Riyadh: The Kingdom’s streets came back to life on Sunday after a months-long coronavirus lockdown end today, with people breathing a (cautious) sigh of relief and resuming their everyday activities.
Saudi Arabia went into lockdown on March 21 and its three-phase unlock strategy started on May 28.
Protocols and preventive measures, such as social distancing, have been put in place as commercial activity resumes across the country. Restaurants and cafes have reopened again for indoor trade. Gyms, barbershops and beauty salons are also welcoming back clients.
The traffic movement in major cities was normal with no irregular traffic jams, according to residents. Although there was a noticeable increase in the numbers of people and children at malls and shopping centers, these places were significantly less crowded than the period before the outbreak. Shoppers adhered to social distancing and safety instructions.
Jeddah’s Corniche witnessed more visitors than it had done in previous weeks, but while people stuck to safety instructions their numbers were much less than usual.
Saja Al-Humayani said there was noticeable street congestion in the area where she went to work. “I am glad the restrictions are finally over,” she told Arab News. “I want to go to many places other than work, but I have to be cautious about my choice of time and place and I will have to organize them on a priority basis.”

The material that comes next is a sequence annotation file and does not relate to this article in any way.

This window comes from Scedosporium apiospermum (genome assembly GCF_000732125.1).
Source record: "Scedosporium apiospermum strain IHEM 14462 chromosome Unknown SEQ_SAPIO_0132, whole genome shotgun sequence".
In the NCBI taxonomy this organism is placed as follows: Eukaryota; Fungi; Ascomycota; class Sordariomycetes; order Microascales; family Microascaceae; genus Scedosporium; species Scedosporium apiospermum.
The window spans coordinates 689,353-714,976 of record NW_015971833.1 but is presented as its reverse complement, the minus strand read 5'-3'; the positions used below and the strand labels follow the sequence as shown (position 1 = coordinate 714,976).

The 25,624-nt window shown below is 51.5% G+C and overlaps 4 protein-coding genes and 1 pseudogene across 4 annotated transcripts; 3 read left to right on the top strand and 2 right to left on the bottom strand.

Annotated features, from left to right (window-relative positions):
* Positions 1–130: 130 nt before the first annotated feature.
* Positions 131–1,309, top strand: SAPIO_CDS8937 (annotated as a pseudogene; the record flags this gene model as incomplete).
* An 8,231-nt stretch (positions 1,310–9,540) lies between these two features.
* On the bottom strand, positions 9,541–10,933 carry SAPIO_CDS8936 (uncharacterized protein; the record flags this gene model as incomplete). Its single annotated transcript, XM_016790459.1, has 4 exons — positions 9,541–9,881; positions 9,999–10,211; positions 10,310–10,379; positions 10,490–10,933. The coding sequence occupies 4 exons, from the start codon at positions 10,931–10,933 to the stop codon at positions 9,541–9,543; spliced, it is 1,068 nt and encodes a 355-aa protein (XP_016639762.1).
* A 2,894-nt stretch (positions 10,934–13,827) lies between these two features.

Abrar Azzouz was eager to go out but, as the only person who left the house on a regular basis, she had to be careful and responsible for the sake of her family’s safety.
“I was in Al-Tahliyah today, and I could see that cafes and restaurants were busy since the early morning,” Azzouz told Arab News.
In Riyadh, product design director Mariam Al-Hazmi believed that people had become more aware and ready for this phase of the unlock. “I feel that restaurants and malls are not essential as much as going to work and working out in gyms,” she told Arab News. “I also don’t think social gatherings are necessary especially these days and, if it is a must, people should apply social distancing even in their homes. No need to greet with kisses and hugs.”
Al-Hazmi hoped that people would be more understanding about refraining from physical greetings in order to help curb the spread of coronavirus, insisting that a phone call to elderly loved ones was enough to ensure their safety too.